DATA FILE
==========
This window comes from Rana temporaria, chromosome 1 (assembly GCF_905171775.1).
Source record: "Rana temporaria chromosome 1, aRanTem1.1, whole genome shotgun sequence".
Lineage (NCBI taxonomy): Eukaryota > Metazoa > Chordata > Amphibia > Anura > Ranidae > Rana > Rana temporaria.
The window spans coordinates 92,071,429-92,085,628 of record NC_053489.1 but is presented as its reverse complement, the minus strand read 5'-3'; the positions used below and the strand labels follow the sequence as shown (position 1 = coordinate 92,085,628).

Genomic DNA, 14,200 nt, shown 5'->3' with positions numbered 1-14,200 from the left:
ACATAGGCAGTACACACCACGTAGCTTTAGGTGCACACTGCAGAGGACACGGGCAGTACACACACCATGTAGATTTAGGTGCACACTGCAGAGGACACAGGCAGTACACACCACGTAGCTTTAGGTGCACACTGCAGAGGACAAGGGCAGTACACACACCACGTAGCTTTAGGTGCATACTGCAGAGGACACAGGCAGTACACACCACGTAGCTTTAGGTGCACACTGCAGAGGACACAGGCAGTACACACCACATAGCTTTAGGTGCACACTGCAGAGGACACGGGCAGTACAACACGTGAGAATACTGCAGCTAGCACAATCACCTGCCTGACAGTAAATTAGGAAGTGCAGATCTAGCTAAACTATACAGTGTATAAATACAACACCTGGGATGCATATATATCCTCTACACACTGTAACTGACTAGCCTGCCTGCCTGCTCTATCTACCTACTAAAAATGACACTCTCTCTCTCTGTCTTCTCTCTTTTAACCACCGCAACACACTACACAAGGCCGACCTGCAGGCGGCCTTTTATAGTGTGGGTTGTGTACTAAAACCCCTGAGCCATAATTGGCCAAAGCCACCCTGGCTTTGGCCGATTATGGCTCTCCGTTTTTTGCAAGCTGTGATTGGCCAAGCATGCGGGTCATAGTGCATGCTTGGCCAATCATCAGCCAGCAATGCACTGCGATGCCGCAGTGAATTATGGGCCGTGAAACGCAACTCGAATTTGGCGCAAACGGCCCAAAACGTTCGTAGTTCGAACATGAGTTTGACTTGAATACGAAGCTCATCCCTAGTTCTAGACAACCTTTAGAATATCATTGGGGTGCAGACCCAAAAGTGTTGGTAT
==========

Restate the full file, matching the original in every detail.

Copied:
This window comes from Rana temporaria, chromosome 1 (assembly GCF_905171775.1).
Source record: "Rana temporaria chromosome 1, aRanTem1.1, whole genome shotgun sequence".
Lineage (NCBI taxonomy): Eukaryota > Metazoa > Chordata > Amphibia > Anura > Ranidae > Rana > Rana temporaria.
The window spans coordinates 92,071,429-92,085,628 of record NC_053489.1 but is presented as its reverse complement, the minus strand read 5'-3'; the positions used below and the strand labels follow the sequence as shown (position 1 = coordinate 92,085,628).

Genomic DNA, 14,200 nt, shown 5'->3' with positions numbered 1-14,200 from the left:
ACATAGGCAGTACACACCACGTAGCTTTAGGTGCACACTGCAGAGGACACGGGCAGTACACACACCATGTAGATTTAGGTGCACACTGCAGAGGACACAGGCAGTACACACCACGTAGCTTTAGGTGCACACTGCAGAGGACAAGGGCAGTACACACACCACGTAGCTTTAGGTGCATACTGCAGAGGACACAGGCAGTACACACCACGTAGCTTTAGGTGCACACTGCAGAGGACACAGGCAGTACACACCACATAGCTTTAGGTGCACACTGCAGAGGACACGGGCAGTACAACACGTGAGAATACTGCAGCTAGCACAATCACCTGCCTGACAGTAAATTAGGAAGTGCAGATCTAGCTAAACTATACAGTGTATAAATACAACACCTGGGATGCATATATATCCTCTACACACTGTAACTGACTAGCCTGCCTGCCTGCTCTATCTACCTACTAAAAATGACACTCTCTCTCTCTGTCTTCTCTCTTTTAACCACCGCAACACACTACACAAGGCCGACCTGCAGGCGGCCTTTTATAGTGTGGGTTGTGTACTAAAACCCCTGAGCCATAATTGGCCAAAGCCACCCTGGCTTTGGCCGATTATGGCTCTCCGTTTTTTGCAAGCTGTGATTGGCCAAGCATGCGGGTCATAGTGCATGCTTGGCCAATCATCAGCCAGCAATGCACTGCGATGCCGCAGTGAATTATGGGCCGTGAAACGCAACTCGAATTTGGCGCAAACGGCCCAAAACGTTCGTAGTTCGAACATGAGTTTGACTTGAATACGAAGCTCATCCCTAGTTCTAGACAACCTTTAGAATATCATTGGGGTGCAGACCCAAAAGTGTTGGTAT